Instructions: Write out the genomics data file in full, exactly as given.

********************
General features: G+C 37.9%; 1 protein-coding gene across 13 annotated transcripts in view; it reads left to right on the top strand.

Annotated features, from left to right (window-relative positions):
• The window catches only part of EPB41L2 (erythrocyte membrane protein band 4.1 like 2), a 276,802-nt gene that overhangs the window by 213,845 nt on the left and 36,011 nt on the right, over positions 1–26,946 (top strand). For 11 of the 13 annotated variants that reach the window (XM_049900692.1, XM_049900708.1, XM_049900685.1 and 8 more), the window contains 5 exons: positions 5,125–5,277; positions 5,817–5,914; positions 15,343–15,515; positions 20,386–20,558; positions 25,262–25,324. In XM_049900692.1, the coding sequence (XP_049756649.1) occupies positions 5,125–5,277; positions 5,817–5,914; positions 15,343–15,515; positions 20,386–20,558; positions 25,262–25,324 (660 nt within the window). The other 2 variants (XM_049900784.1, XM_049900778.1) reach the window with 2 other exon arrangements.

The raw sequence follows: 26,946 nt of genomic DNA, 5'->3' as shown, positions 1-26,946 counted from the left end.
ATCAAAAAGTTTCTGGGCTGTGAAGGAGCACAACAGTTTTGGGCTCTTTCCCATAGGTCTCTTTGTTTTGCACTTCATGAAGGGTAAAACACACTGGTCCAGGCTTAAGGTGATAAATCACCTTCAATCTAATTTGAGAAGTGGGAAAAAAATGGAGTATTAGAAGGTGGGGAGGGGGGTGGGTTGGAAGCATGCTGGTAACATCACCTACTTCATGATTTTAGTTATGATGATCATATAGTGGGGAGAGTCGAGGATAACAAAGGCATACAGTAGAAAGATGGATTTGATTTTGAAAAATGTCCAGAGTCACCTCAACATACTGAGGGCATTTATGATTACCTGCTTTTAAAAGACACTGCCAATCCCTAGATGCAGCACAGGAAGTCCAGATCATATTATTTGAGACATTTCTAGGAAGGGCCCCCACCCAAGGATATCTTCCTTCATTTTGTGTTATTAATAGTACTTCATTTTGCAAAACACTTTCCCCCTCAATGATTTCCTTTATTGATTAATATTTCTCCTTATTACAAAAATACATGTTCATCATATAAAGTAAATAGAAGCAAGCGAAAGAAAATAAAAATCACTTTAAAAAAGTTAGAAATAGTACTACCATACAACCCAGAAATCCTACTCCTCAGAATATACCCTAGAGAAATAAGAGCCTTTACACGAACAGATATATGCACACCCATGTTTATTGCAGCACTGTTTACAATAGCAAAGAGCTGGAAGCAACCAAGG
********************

General features: G+C 37.9%; 1 protein-coding gene across 13 annotated transcripts in view; it reads left to right on the top strand.

Annotated features, from left to right (window-relative positions):
• The window catches only part of EPB41L2 (erythrocyte membrane protein band 4.1 like 2), a 276,802-nt gene that overhangs the window by 213,845 nt on the left and 36,011 nt on the right, over positions 1–26,946 (top strand). For 11 of the 13 annotated variants that reach the window (XM_049900692.1, XM_049900708.1, XM_049900685.1 and 8 more), the window contains 5 exons: positions 5,125–5,277; positions 5,817–5,914; positions 15,343–15,515; positions 20,386–20,558; positions 25,262–25,324. In XM_049900692.1, the coding sequence (XP_049756649.1) occupies positions 5,125–5,277; positions 5,817–5,914; positions 15,343–15,515; positions 20,386–20,558; positions 25,262–25,324 (660 nt within the window). The other 2 variants (XM_049900784.1, XM_049900778.1) reach the window with 2 other exon arrangements.

The raw sequence follows: 26,946 nt of genomic DNA, 5'->3' as shown, positions 1-26,946 counted from the left end.
ATCAAAAAGTTTCTGGGCTGTGAAGGAGCACAACAGTTTTGGGCTCTTTCCCATAGGTCTCTTTGTTTTGCACTTCATGAAGGGTAAAACACACTGGTCCAGGCTTAAGGTGATAAATCACCTTCAATCTAATTTGAGAAGTGGGAAAAAAATGGAGTATTAGAAGGTGGGGAGGGGGGTGGGTTGGAAGCATGCTGGTAACATCACCTACTTCATGATTTTAGTTATGATGATCATATAGTGGGGAGAGTCGAGGATAACAAAGGCATACAGTAGAAAGATGGATTTGATTTTGAAAAATGTCCAGAGTCACCTCAACATACTGAGGGCATTTATGATTACCTGCTTTTAAAAGACACTGCCAATCCCTAGATGCAGCACAGGAAGTCCAGATCATATTATTTGAGACATTTCTAGGAAGGGCCCCCACCCAAGGATATCTTCCTTCATTTTGTGTTATTAATAGTACTTCATTTTGCAAAACACTTTCCCCCTCAATGATTTCCTTTATTGATTAATATTTCTCCTTATTACAAAAATACATGTTCATCATATAAAGTAAATAGAAGCAAGCGAAAGAAAATAAAAATCACTTTAAAAAAGTTAGAAATAGTACTACCATACAACCCAGAAATCCTACTCCTCAGAATATACCCTAGAGAAATAAGAGCCTTTACACGAACAGATATATGCACACCCATGTTTATTGCAGCACTGTTTACAATAGCAAAGAGCTGGAAGCAACCAAGG